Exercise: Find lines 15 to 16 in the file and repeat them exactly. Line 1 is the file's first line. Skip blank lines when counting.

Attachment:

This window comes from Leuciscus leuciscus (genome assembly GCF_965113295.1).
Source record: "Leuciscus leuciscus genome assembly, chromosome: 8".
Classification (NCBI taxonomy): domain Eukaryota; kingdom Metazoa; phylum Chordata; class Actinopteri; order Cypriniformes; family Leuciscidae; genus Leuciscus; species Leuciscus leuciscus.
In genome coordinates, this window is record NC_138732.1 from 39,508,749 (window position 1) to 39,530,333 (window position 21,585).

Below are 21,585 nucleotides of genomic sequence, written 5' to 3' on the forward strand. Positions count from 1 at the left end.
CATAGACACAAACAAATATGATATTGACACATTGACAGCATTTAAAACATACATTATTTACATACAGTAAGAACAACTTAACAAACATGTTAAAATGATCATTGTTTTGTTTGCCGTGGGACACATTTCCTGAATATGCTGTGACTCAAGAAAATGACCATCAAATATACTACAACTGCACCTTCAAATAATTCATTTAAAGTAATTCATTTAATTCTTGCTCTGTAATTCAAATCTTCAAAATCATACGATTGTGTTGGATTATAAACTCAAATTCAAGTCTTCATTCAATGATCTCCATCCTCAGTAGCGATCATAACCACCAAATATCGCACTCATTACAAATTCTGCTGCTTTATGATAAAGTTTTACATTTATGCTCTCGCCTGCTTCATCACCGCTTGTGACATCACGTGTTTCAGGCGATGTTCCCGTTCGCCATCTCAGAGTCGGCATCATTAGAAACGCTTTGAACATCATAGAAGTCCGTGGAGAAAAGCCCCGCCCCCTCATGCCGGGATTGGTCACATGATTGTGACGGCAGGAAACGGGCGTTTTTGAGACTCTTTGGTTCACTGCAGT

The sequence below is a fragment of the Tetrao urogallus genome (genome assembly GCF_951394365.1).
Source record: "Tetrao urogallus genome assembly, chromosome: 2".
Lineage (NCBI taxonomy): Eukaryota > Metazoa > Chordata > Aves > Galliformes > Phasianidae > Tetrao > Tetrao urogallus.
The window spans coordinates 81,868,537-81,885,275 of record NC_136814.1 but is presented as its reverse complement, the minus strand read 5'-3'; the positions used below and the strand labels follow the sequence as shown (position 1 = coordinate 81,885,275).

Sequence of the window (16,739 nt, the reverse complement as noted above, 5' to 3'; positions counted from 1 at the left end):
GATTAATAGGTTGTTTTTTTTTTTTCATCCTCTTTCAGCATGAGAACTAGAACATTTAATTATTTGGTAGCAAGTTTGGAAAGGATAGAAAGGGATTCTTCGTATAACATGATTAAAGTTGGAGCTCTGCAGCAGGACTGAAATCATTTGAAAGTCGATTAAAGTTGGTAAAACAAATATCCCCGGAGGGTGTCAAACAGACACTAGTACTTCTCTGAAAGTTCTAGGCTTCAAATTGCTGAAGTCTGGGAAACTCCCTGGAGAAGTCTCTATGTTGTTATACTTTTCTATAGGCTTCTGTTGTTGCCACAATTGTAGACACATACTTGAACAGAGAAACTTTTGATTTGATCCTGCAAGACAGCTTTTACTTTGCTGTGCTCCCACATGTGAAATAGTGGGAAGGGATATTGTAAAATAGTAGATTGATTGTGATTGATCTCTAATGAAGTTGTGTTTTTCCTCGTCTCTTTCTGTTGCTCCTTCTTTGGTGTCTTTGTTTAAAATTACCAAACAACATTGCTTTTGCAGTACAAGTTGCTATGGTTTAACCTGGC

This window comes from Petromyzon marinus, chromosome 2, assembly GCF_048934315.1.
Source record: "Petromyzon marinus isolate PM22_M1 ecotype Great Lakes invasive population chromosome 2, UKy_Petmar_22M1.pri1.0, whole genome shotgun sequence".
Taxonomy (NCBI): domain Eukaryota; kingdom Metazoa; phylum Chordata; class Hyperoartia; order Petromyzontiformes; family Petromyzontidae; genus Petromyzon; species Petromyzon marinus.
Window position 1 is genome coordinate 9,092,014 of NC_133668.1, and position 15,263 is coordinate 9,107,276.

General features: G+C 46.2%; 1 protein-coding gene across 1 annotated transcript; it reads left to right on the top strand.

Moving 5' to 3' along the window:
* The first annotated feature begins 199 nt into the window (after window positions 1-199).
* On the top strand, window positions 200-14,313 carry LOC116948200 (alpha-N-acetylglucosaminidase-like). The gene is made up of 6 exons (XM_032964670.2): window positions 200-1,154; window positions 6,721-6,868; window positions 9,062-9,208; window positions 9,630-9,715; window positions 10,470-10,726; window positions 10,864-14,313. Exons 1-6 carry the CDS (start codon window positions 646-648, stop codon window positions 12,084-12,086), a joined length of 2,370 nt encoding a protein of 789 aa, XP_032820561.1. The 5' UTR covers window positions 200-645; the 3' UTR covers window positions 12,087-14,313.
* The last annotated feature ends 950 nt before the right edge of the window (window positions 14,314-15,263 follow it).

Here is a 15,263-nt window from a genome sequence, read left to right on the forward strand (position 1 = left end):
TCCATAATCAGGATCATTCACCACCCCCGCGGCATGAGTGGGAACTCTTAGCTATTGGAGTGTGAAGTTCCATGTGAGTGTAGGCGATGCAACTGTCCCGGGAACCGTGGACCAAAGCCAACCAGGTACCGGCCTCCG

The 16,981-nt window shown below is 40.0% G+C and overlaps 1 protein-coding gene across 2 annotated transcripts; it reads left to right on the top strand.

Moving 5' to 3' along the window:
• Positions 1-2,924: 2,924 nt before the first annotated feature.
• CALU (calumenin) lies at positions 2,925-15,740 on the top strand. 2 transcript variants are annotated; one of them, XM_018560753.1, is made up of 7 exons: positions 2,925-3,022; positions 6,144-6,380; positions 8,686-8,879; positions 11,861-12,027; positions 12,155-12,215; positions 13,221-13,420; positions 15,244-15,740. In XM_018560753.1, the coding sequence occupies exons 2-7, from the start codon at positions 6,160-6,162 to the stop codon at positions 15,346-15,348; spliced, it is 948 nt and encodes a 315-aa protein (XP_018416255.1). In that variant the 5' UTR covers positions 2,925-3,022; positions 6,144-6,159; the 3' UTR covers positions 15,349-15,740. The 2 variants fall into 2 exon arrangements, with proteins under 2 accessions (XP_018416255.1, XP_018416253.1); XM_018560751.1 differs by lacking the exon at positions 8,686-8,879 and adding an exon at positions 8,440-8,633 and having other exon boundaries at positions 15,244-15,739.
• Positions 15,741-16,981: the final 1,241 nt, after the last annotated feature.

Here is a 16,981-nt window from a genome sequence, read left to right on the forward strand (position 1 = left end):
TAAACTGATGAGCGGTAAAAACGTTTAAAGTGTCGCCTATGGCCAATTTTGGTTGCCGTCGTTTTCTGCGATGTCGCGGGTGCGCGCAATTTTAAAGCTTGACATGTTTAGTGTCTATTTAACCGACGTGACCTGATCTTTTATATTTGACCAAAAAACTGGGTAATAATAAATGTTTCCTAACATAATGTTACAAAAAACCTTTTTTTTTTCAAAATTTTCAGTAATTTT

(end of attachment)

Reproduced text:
Taxonomy (NCBI): domain Eukaryota; kingdom Metazoa; phylum Chordata; class Hyperoartia; order Petromyzontiformes; family Petromyzontidae; genus Petromyzon; species Petromyzon marinus.
Window position 1 is genome coordinate 9,092,014 of NC_133668.1, and position 15,263 is coordinate 9,107,276.